Finding the reward in mentoring

By Ben Carbonaro


This year is my second year working as a mentor and speaker with the I CAN Network; being able to work for an organisation that showcases what people on the Autism Spectrum are capable is very rewarding.

After initially starting as a mentor with the Emerge program in Melbourne’s western suburbs, I’ve commenced a similar role working in a school. There are definitely significant differences when it comes to mentoring in what are two quite different environments.

In the community program, we have participants from different schools and deal directly with parents; we often will have a chat with them after each session about a range of topics including how their child is progressing. When working in a school, we don’t get to have direct contact with parents but what we do have is contact with teachers who in my experience are not only interested in learning more about I CAN but also in participating in some activities themselves!!!

One other major difference is that we need to be more sensitive to the school environment we are in because not all schools have the same rules or culture. For example, I mentor in an Islamic school and we need to make sure that any food we serve is Halal compliant.

The first question I am asked after I say I mentor Autistic children is what that entails. Let me tell you, it can be unpredictable. While we dedicate some time to planning each individual session, there have been quite a few times where we’ve changed the order of activities or content due to time restrictions or because participants have asked to change things up.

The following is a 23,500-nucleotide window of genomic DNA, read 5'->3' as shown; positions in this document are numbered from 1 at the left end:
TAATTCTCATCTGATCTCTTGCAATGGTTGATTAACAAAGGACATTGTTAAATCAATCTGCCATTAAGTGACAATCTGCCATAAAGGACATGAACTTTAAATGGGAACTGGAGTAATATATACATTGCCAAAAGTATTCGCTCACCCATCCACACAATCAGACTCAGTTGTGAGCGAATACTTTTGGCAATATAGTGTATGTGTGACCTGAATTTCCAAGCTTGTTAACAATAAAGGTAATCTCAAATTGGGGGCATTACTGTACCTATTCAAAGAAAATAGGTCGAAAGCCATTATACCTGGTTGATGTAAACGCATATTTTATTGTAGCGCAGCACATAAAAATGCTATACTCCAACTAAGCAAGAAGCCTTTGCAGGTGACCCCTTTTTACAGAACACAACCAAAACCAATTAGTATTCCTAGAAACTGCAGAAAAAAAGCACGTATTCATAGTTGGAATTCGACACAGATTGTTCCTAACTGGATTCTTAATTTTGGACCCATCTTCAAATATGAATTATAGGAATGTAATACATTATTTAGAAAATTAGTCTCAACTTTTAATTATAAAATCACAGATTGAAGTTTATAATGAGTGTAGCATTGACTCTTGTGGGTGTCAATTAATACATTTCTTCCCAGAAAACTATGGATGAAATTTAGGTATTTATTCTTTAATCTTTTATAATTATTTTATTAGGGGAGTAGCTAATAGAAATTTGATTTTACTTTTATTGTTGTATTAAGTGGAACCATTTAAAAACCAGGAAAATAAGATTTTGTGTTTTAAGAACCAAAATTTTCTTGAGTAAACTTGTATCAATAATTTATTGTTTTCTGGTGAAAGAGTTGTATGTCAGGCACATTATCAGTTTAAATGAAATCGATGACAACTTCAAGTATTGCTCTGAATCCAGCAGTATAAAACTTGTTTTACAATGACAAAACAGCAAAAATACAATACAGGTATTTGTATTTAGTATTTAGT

Some of the activities that we present include getting to know one another, team building and public speaking, with a view to both helping the mentees learn these skills or strengthening them if they are already developed.

From a work perspective, probably the hardest part of being a mentor is being able to plan a session that is not just easy for us to run but also one that can keep participants engaged. Just because I may find activity on Google, doesn’t always mean that participants will like it and this is particularly evident when working with teenagers.

Working as a mentor with I Can is extremely rewarding because I am able to pass on my experiences associated with being on the Autism Spectrum and act as a positive role model for others.

Ben Carbonaro is loving life as a mentor with the I CAN Network. Want to get involved? Visit our Current Opportunities page and get in touch!


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